Case in point, Won’t Back Down, yet another in a long line of movies designed to show that the majority of teachers are incompetent and that “super heroes” (in this case one parent and one teacher) can save their local school. Viola Davis plays the teacher, Maggie Gyllenhaal the single mom parent and Holly Hunter the villainous head of the teachers union. In Reality and Film, a Battle for Schools, The New York Times article about the film, even describes her as such: ” Holly Hunter, the union rep, loves her teachers and so she fights the takeover with a ploy you might expect from a corporate villain.” In the next paragraph Michael Cieply, the Times reporter, quotes Hunter’s character as saying “When did Norma Rae get to be the bad guy?” When? The minute that corporate America understood what a threat unions are to their bottom line, profit potential.
If you think this is not so I ask you to look at the history of the common worker in America vis-a-vis the history of the CEO. In the last 30 years CEO pay spiked 725% against only a 5.7 increase in worker pay. This was from a study done by the Economic Policy Institute and reported on The Huffington Post, CEO Pay Grew 127 Times Faster Than Worker Pay Over Last 30 Years: Study. You can find similar articles in USA Today, The Washington Post, and CNN. All of these articles, by the way, are from the business section – not the education section – and few were front page or top story reports. If you want to see what most of these same news organizations think of unions and workers you need to go their opinion section or certain articles that do make it to the front page. Articles in which the union shill is often described not to different from Holly Hunter’s character in Won’t Back Down. If you think these CEO’s want their primary workforce educated enough that they (the workforce) are knowledgeable about labor history then why are so many factories now in places like Vietnam (38 cents an hour) or Bangladesh (22 cents an hour)?
In an excellent article in The Nation, How Online Companies Bought America’s Schools by Lee Fang, we hear how, after the failure of a bill to allow private virtual school charters, Patricia Levesque, Jeb Bush’s top adviser and a former lobbyist, recommended using a strategy that would “spread the union thin by using decoy legislation that would tie them up.” She states that even if these bills don’t pass it will tie the unions up on the front lines. Levesque is a lobbyist for, drum roll please, educational technology companies. According to Fang, “She is a leader of a coalition of government officials, academics and virtual school sector companies pushing new education laws that could benefit them.” Benefit them, not the children (they do it for the children – no, I’m sorry, they do it to the children). Who was she giving this advice to? Why, of all people, The Bill and Melinda Gates Foundation and the Michael and Susan Dell Foundation. Here is a key quotation from the article that pretty much sums up what I’ve been saying all along:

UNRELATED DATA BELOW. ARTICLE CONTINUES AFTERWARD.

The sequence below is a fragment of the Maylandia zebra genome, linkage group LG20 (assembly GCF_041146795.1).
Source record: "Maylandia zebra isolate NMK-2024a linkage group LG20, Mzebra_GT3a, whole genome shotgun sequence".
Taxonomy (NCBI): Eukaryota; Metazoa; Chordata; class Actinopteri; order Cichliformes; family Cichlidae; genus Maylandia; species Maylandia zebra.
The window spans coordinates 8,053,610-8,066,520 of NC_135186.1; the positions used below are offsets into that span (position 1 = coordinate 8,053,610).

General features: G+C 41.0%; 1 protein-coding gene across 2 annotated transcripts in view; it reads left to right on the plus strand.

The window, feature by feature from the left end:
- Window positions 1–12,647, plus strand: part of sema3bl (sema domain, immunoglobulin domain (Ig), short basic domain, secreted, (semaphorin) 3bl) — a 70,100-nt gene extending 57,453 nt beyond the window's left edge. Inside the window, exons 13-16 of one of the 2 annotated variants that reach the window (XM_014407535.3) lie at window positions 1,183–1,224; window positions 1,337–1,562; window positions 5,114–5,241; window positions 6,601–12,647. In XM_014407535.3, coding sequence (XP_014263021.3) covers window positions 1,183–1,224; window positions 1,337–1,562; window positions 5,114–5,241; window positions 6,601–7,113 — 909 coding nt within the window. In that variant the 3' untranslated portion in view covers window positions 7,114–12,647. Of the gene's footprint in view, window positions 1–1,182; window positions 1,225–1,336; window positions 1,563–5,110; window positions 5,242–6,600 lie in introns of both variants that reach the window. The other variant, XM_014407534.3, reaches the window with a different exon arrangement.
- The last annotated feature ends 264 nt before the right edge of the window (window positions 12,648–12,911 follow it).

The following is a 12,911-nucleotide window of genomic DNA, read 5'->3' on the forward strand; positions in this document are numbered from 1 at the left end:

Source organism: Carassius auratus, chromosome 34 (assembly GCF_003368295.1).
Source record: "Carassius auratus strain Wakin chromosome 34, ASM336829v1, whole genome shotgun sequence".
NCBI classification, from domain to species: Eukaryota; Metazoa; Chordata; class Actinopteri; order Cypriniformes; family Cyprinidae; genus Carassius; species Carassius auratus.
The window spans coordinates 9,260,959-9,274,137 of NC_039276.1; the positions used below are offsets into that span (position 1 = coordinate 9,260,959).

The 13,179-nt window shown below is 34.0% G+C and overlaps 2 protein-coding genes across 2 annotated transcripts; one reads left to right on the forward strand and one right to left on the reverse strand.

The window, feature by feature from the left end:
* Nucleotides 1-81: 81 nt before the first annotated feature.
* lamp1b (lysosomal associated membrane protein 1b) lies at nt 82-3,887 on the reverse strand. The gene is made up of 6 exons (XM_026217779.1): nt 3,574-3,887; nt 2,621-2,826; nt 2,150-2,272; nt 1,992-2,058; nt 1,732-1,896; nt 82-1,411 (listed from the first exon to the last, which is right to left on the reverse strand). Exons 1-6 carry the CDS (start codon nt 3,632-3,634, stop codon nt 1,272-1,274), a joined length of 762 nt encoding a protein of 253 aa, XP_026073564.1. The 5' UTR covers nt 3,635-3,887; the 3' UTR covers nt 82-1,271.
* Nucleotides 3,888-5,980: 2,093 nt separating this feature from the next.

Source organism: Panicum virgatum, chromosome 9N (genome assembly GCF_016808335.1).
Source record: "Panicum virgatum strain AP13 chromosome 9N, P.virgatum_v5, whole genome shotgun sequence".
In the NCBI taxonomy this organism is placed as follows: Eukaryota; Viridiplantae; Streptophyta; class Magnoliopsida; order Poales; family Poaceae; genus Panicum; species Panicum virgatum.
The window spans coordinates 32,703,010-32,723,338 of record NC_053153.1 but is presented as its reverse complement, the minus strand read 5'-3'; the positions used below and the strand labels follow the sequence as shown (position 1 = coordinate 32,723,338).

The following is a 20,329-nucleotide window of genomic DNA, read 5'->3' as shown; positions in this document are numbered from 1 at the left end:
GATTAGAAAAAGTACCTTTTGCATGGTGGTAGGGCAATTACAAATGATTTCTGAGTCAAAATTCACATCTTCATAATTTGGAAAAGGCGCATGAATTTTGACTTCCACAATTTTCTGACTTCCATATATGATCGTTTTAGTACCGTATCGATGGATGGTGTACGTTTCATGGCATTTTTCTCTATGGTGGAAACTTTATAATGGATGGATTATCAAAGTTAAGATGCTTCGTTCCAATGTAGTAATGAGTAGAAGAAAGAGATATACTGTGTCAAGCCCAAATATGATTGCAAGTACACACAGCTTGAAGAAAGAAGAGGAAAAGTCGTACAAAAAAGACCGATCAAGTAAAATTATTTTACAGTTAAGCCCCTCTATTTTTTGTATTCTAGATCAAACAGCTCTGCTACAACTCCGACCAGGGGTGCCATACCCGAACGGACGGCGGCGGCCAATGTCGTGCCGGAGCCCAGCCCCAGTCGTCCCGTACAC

Lobbyists like Levesque have made 2011 the year of virtual education reform, at last achieving sweeping legislative success by combining the financial firepower of their corporate clients with the seeming legitimacy of privatization-minded school-reform think tanks and foundations. Thanks to this synergistic pairing, policies designed to boost the bottom lines of education-technology companies are cast as mere attempts to improve education through technological enhancements, prompting little public debate or opposition. In addition to Florida, twelve states have expanded virtual school programs or online course requirements this year. This legislative juggernaut has coincided with a gold rush of investors clamoring to get a piece of the K-12 education market. It’s big business, and getting bigger: One study estimated that revenues from the K-12 online learning industry will grow by 43 percent between 2010 and 2015, with revenues reaching $24.4 billion.
There you have it, a gold rush of investors. Big business. Revenues of $24.4 billion!! Children? I’m sorry, did someone say something about children. I know they are here somewhere.